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Teaching beliefs represent a set of understandings that influence what instruction looks like in practice. They are difficult to elicit and individuals may have limited vocabulary to explain why they teach the way they do. Few instruments have been developed to capture teaching beliefs. Luft and Roehrig (2007) developed the Teacher Beliefs Interview (TBI) in order to elicit the teaching beliefs of secondary science teachers. The TBI includes seven open-ended questions with coding rubrics that position responses into one of five categories: traditional, instructive, transitional, responsive, and reform-based. Traditional and instructive categories are considered teacher-centered, while responsive and reform-based categories are student-centered. Student-centered responses indicate a view of science instruction as teaching "a dynamic field that is subject to revision" (Luft & Roehrig, 2007; p. 42).We collected and coded more than 160 TBI interviews with post-secondary instructors. While coding these interviews, we noticed that this population frequently differs in how they respond to the seven TBI questions. This results in difficulties reliably coding responses, even among experienced TBI users. To address this, we re-analyzed 95 interviews conducted with post-secondary instructors using the original TBI rubrics. Initial Cronbach's alpha per question ranged from .609 to .905. Disagreements between reviewers were discussed to evaluate whether the source of disagreement was in the response, the coder, or the rubric. Exemplar quotes from agreed upon responses were collected. These discussions and exemplar responses using language from post-secondary instructors were incorporated into revised coding rubrics for each question. The authors then coded four randomly drawn interviews with the original and revised rubrics. The revised rubric improved reliability for experienced raters as measured using an intraclass correlation coefficient (.555 to .724). The revised TBI rubric can more reliably evaluate the teaching beliefs of post-secondary instructors, while maintaining the intent of the original rubric.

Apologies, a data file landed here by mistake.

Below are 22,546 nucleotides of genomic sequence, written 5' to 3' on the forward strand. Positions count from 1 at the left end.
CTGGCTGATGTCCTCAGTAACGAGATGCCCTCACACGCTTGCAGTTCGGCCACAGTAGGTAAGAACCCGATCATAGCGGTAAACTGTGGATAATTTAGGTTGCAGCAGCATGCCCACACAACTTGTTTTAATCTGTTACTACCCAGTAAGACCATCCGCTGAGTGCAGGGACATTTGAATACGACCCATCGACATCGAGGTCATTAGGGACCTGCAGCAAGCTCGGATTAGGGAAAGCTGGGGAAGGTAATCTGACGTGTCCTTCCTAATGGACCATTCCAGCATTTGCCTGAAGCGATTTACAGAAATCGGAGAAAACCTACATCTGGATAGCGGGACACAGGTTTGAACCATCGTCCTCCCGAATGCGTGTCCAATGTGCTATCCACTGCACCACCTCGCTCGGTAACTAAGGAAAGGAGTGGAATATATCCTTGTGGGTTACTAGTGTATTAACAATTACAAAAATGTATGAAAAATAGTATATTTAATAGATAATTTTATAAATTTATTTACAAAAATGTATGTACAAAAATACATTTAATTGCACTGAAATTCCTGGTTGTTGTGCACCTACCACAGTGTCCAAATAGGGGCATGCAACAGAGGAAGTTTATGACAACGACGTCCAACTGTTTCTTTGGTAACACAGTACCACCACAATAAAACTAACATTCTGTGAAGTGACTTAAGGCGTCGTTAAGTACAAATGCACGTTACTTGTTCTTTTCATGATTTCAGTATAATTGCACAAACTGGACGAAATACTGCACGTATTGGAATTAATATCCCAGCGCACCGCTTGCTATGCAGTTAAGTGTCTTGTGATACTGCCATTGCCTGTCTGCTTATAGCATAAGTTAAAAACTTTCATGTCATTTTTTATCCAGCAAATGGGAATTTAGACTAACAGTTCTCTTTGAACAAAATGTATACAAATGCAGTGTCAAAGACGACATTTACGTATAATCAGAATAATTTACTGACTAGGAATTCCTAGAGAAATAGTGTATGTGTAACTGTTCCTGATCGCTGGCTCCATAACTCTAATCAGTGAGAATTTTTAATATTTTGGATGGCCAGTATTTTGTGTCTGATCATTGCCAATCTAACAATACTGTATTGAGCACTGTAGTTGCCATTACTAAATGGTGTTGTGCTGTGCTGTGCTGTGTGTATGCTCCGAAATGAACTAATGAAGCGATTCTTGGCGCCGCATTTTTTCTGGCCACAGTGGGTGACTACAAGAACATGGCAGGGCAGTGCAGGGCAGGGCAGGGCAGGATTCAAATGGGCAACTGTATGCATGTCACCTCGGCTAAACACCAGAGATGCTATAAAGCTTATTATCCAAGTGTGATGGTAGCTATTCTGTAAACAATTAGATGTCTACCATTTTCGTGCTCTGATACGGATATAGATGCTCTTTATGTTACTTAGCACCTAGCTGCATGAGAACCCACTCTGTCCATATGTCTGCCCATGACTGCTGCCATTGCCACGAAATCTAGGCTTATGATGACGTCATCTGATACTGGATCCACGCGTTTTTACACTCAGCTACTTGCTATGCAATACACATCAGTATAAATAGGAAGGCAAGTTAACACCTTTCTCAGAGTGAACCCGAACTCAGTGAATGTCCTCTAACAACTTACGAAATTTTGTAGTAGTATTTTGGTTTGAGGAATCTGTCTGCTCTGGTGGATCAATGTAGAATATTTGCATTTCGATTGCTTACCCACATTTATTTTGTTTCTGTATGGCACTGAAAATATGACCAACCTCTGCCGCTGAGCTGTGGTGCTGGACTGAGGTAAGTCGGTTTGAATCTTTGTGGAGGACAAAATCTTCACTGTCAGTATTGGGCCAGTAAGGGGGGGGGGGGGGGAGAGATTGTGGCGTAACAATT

Measuring Student Improvement in Climate Literacy in a First-Year Interdisciplinary Climate Change Course